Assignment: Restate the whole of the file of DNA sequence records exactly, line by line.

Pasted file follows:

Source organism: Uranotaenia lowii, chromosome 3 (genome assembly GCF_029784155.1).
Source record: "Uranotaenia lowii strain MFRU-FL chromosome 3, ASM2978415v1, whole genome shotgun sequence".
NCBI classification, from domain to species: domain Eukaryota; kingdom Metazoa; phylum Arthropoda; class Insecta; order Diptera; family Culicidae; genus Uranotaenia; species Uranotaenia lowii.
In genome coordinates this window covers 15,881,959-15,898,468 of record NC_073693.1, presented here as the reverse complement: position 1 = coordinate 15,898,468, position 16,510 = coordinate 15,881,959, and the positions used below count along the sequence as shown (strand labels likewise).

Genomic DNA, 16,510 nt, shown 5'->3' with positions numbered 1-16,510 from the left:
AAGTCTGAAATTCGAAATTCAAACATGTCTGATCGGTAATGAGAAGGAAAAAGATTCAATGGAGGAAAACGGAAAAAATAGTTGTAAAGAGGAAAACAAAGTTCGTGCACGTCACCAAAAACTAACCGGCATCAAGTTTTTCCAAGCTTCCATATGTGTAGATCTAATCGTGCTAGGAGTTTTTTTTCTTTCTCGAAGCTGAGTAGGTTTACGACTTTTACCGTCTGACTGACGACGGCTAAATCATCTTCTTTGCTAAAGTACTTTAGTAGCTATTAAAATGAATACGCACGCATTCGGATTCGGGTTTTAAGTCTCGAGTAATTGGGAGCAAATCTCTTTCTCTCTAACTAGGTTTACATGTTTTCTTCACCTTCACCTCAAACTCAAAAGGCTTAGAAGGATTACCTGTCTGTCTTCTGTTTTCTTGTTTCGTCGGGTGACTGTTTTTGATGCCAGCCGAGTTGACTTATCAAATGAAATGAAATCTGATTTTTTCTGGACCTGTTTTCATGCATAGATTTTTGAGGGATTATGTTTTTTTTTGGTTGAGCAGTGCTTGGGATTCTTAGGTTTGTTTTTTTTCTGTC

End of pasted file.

Source organism: Uranotaenia lowii, chromosome 3 (genome assembly GCF_029784155.1).
Source record: "Uranotaenia lowii strain MFRU-FL chromosome 3, ASM2978415v1, whole genome shotgun sequence".
NCBI classification, from domain to species: domain Eukaryota; kingdom Metazoa; phylum Arthropoda; class Insecta; order Diptera; family Culicidae; genus Uranotaenia; species Uranotaenia lowii.
In genome coordinates this window covers 15,881,959-15,898,468 of record NC_073693.1, presented here as the reverse complement: position 1 = coordinate 15,898,468, position 16,510 = coordinate 15,881,959, and the positions used below count along the sequence as shown (strand labels likewise).

Genomic DNA, 16,510 nt, shown 5'->3' with positions numbered 1-16,510 from the left:
AAGTCTGAAATTCGAAATTCAAACATGTCTGATCGGTAATGAGAAGGAAAAAGATTCAATGGAGGAAAACGGAAAAAATAGTTGTAAAGAGGAAAACAAAGTTCGTGCACGTCACCAAAAACTAACCGGCATCAAGTTTTTCCAAGCTTCCATATGTGTAGATCTAATCGTGCTAGGAGTTTTTTTTCTTTCTCGAAGCTGAGTAGGTTTACGACTTTTACCGTCTGACTGACGACGGCTAAATCATCTTCTTTGCTAAAGTACTTTAGTAGCTATTAAAATGAATACGCACGCATTCGGATTCGGGTTTTAAGTCTCGAGTAATTGGGAGCAAATCTCTTTCTCTCTAACTAGGTTTACATGTTTTCTTCACCTTCACCTCAAACTCAAAAGGCTTAGAAGGATTACCTGTCTGTCTTCTGTTTTCTTGTTTCGTCGGGTGACTGTTTTTGATGCCAGCCGAGTTGACTTATCAAATGAAATGAAATCTGATTTTTTCTGGACCTGTTTTCATGCATAGATTTTTGAGGGATTATGTTTTTTTTTGGTTGAGCAGTGCTTGGGATTCTTAGGTTTGTTTTTTTTCTGTC